Plenty of pollinators were still working over the shale-barren asters, including this little lovely. Should you not be into the finer nuances of insects, you could be forgiven for thinking this wee beast a bee or other stinging hymemopteran. It's just - just - a fly, but one that does a remarkable job of mimicry, even to the point of twitching and flexing its abdomen in the manner of some stinging insects.

There are scores of "flower flies", and I believe this one is Syrphus ribesii, but if you know better please do tell. I have long been charmed by the magic of flies. The group sometimes wrongly gets tarred …

Shale-barren Aster

From my office window, I can see these sprawling bush-like shale-barren asters, Symphyotrichum oblongifolium. These specimens are so luxuriant that I thought they might be something else, but apparently some nurseryman has worked cultivar magic and amped them up somehow. A few colleagues planted them last year in what we term our "butterfly garden".

So copious are the blossoms that, up close, it's like looking at a big violet-blue cloud. Unlike many cultivars, these asters apparently produce tons of nectar, as the plants were swarming with pollinators. I spent perhaps ten minutes stalking around the asters with my lens, and saw an incredible number of honey bees, in addition to the following buterflies: cabbage white, checkered skipper, common buckeye, monarch, pearl crescent, and Peck's skipper. Also a praying mantis, numerous syrphid flower flies, and a Virginia ctenucha moth.

Several monarchs dropped in and were working the flowers. Sustenance for their long flight …

The Big Year review

Along with probably half of North America's birding populace, I went to see The Big Year last night. Finding a seat was no issue - the 10:30 showing had only six other people in addition to myself and a friend. Possibly not a great omen that this flick is going to achieve blockbuster status.

On the outside chance that you are not familiar with this "birding" movie, here is the description courtesy the Rotten Tomatoes website: "Steve Martin, Jack Black and Owen Wilson are at a crossroads -- one is experiencing a mid-life crisis, another a late-life crisis, and the third, a far from ordinary no-life crisis. From David Frankel, the director of The Devil Wears Prada and Marley & Me, comes a sophisticated comedy about three friendly rivals who, tired of being ruled by obligations and responsibilities, dedicate a year of their lives to following their dreams. Their big year takes them on a cross-country journey of wild and life-changing adventures."

I knew I'…

The Big Year preview reviews

As probably every avid birder not dwelling under a rock is aware, tomorrow, October 14th, is the official release of the movie The Big Year. Based on Mark Obmascik's book of the same name, the story follows the tales of three men who independently attempted to set the North American big year record (most species seen) in 1998.

Well, the professional critics have gotten their usual first crack previews, and their verdicts are emerging. The opinions are very much a mixed bag. The Rotten Tomatoes website currently has 28 reviews posted, and about half of the reviewers liked the flick enough that they didn't award it a smashed tomato. Read them yourself RIGHT HERE.

See the movie over the weekend, and judge it for yourself. I will. And then perhaps I'll opine on the movie from firsthand experience.

An interesting bluff

Not so long ago, I received a call from old friend Bob Harter, one of this region's premier prairie experts. The conversation hooked its way around to an interesting site that Bob had brought to light about a decade ago; a set of massive shale bluffs overlooking the upper end of Alum Creek reservoir. Among other things, Bob had found one of Ohio's very few stations for the endangered Gattinger's foxglove, Agalinis gattingeri, along the summit of these bluffs.
I hadn't been to this spot for a number of years, so we made plans to meet up and have a look at the place, and on a very rainy day we did just that.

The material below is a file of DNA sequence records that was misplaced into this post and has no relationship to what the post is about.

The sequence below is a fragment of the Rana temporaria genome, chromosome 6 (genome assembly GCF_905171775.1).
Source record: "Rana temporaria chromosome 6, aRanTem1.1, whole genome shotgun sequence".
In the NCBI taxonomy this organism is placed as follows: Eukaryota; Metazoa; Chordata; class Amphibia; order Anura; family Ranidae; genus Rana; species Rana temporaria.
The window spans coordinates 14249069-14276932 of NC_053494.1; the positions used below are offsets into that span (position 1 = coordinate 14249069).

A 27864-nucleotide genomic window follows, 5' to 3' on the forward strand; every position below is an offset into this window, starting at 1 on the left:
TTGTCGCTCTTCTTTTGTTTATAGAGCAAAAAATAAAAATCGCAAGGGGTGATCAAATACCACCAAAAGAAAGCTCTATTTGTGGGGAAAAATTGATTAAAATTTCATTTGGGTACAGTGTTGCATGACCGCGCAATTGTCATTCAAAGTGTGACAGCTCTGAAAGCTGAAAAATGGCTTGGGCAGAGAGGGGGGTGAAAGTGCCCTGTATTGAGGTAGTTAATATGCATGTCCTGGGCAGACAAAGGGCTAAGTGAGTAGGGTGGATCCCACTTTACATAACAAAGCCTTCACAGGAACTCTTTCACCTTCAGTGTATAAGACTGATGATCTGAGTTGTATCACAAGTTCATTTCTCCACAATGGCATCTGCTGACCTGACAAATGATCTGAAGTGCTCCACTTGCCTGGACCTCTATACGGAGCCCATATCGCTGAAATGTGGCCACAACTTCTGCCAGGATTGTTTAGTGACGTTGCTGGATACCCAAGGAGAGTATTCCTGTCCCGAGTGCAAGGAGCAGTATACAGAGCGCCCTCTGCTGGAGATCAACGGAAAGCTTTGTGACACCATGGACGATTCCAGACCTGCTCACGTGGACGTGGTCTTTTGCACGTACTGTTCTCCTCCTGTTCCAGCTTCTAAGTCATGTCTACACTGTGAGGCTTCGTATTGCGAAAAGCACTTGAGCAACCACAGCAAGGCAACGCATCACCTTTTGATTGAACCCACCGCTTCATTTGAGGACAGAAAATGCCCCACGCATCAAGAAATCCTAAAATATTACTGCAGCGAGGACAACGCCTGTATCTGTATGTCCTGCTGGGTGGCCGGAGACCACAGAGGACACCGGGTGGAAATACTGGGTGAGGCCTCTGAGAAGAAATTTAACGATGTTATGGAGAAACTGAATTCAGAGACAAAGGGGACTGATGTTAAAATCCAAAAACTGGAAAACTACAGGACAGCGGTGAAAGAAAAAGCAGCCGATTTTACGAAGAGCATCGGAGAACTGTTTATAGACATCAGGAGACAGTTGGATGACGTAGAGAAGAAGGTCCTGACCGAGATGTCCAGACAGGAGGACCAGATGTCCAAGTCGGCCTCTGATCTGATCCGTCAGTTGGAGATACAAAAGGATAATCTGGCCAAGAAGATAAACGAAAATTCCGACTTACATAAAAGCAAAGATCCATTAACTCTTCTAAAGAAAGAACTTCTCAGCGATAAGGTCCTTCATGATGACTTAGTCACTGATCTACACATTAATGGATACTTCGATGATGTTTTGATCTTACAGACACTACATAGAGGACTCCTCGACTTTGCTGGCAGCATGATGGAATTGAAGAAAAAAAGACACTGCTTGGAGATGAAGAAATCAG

Towering embankments of shale occur along the upper end of Alum Creek. Along the reservoir, the lower reaches of the bluffs are flooded but further upstream one can find some largely intact examples. The summits of these bluffs are quite dry and rather acid and support black oak, Quercus velutina, and other semi-xerophytes (plants of dry places). The rare Gattinger'…

Blanchard's Cricket Frog

A tiny Blanchard's cricket frog, Acris crepitans blanchardi, in a rare state of repose. Last Saturday, I was down in Warren County in southwestern Ohio to speak at the 101 Alternatives to the Chalkboard Educator's Conference. This long-running event has been held at the YMCA's Camp Kern for nearly 30 years, and it was a privilege to be a part of it.

Camp Kern sprawls over 485 acres, and the habitats are varied and rich in flora and fauna. In between talks, we found time for a bit of exploring, and our course took us by a large pond. Ambling along the pond's margins, I noticed several miniature frogs leaping from our path with the agility of leopard frogs. Cricket frogs! I alerted my fellow explorers and we launched into the hunt, determined to net one for closer viewing.

When flushed, Blanchard's cricket frogs usually make for the water, pronto. Once there, though, they often quickly surface and stare back at the offender as this one is doing. With a little quick ne…

The Big Sit, 2011

Yesterday marked the annual "Big Sit" at the Indigo Hill home of Bill Thompson, Julie Zickefoose, and their children Liam and Phoebe in the rural back country of Whipple, Ohio. I've been going down there for this 24-hour marathon of birding for the better part of a decade, and really enjoy it. For the uninitiated: A Big Sit is a 24-hour effort to tally as many bird species as possible from within the confines of a 15-foot diameter circle. Once a participant leaves the designated circle, he/she can no longer count. All birds seen or heard can be tallied.
As is the norm, I aimed to reach the Big Sit site at 5 am or shortly thereafter, which necessitated a 3 am departure from Columbus. That was rough, after staying up to watch the OSU Buckeyes incredible implosion and loss to the Nebraska Cornhuskers. After a none too brief safari through the 24-hour McDonald's drive thru for a bolt of coffee and exposure to various and sundry drunks, strippers just off work, and other p…

Golden-crowned Kinglet

I was pleased to look out my office window the other day, and see a Golden-crowned Kinglet, Regulus satrapa, flitting about the boughs of the crabapple tree. Later, I grabbed the camera and wandered out, finding several of the tiny birds had invaded our urban patch. The female above was quite inquisitive and fearless, as kinglets often are, and made close approach.

Golden-crowned Kinglets are bantams; the smallest of our songbirds. One weighs the same as two cents and is a mere four inches in length. Even Ruby-crowned Kinglets have a distinct size advantage. Wee they may be, but don't be fooled - Golden-crowned Kinglets are tough as nails. They breed primarily in the vast boreal forest that cloaks much of Canada and the northernmost U.S., and ride out the winter in the far north. Despite being nearly or completely insectivorous, kinglets are adept at finding small overwintering caterpillars that press themselves into tree bark. To survive cold winter nights in which temperatures m…